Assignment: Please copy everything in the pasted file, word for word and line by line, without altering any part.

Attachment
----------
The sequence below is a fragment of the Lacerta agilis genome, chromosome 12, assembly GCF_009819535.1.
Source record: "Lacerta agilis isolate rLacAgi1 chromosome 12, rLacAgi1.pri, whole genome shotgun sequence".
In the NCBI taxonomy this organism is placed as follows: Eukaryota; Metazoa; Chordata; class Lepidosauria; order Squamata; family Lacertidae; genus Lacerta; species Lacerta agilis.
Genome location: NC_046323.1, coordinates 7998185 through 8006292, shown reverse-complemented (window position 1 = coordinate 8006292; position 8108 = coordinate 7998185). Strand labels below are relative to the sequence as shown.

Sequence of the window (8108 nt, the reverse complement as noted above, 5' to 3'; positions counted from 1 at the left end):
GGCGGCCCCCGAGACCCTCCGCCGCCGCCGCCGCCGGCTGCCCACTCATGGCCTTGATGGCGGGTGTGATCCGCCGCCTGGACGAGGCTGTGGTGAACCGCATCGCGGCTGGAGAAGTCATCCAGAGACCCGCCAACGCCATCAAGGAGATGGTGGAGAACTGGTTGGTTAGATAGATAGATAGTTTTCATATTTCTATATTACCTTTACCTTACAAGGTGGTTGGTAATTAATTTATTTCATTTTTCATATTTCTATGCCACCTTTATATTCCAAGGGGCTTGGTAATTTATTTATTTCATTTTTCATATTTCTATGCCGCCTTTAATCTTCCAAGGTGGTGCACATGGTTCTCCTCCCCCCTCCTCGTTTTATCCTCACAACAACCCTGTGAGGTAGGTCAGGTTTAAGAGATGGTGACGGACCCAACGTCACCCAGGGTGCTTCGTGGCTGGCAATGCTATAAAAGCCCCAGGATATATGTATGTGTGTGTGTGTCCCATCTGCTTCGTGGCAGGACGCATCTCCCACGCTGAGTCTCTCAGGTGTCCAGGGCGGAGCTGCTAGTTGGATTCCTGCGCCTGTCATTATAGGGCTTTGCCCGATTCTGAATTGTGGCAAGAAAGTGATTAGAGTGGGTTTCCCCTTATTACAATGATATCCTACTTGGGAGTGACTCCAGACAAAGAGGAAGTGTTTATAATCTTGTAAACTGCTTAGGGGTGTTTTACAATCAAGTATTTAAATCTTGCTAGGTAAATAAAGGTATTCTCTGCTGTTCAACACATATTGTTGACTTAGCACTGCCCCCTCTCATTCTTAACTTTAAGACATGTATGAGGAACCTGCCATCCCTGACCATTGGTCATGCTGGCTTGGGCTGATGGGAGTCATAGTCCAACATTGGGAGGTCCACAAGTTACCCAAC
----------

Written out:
The sequence below is a fragment of the Lacerta agilis genome, chromosome 12, assembly GCF_009819535.1.
Source record: "Lacerta agilis isolate rLacAgi1 chromosome 12, rLacAgi1.pri, whole genome shotgun sequence".
In the NCBI taxonomy this organism is placed as follows: Eukaryota; Metazoa; Chordata; class Lepidosauria; order Squamata; family Lacertidae; genus Lacerta; species Lacerta agilis.
Genome location: NC_046323.1, coordinates 7998185 through 8006292, shown reverse-complemented (window position 1 = coordinate 8006292; position 8108 = coordinate 7998185). Strand labels below are relative to the sequence as shown.

Sequence of the window (8108 nt, the reverse complement as noted above, 5' to 3'; positions counted from 1 at the left end):
GGCGGCCCCCGAGACCCTCCGCCGCCGCCGCCGCCGGCTGCCCACTCATGGCCTTGATGGCGGGTGTGATCCGCCGCCTGGACGAGGCTGTGGTGAACCGCATCGCGGCTGGAGAAGTCATCCAGAGACCCGCCAACGCCATCAAGGAGATGGTGGAGAACTGGTTGGTTAGATAGATAGATAGTTTTCATATTTCTATATTACCTTTACCTTACAAGGTGGTTGGTAATTAATTTATTTCATTTTTCATATTTCTATGCCACCTTTATATTCCAAGGGGCTTGGTAATTTATTTATTTCATTTTTCATATTTCTATGCCGCCTTTAATCTTCCAAGGTGGTGCACATGGTTCTCCTCCCCCCTCCTCGTTTTATCCTCACAACAACCCTGTGAGGTAGGTCAGGTTTAAGAGATGGTGACGGACCCAACGTCACCCAGGGTGCTTCGTGGCTGGCAATGCTATAAAAGCCCCAGGATATATGTATGTGTGTGTGTGTCCCATCTGCTTCGTGGCAGGACGCATCTCCCACGCTGAGTCTCTCAGGTGTCCAGGGCGGAGCTGCTAGTTGGATTCCTGCGCCTGTCATTATAGGGCTTTGCCCGATTCTGAATTGTGGCAAGAAAGTGATTAGAGTGGGTTTCCCCTTATTACAATGATATCCTACTTGGGAGTGACTCCAGACAAAGAGGAAGTGTTTATAATCTTGTAAACTGCTTAGGGGTGTTTTACAATCAAGTATTTAAATCTTGCTAGGTAAATAAAGGTATTCTCTGCTGTTCAACACATATTGTTGACTTAGCACTGCCCCCTCTCATTCTTAACTTTAAGACATGTATGAGGAACCTGCCATCCCTGACCATTGGTCATGCTGGCTTGGGCTGATGGGAGTCATAGTCCAACATTGGGAGGTCCACAAGTTACCCAAC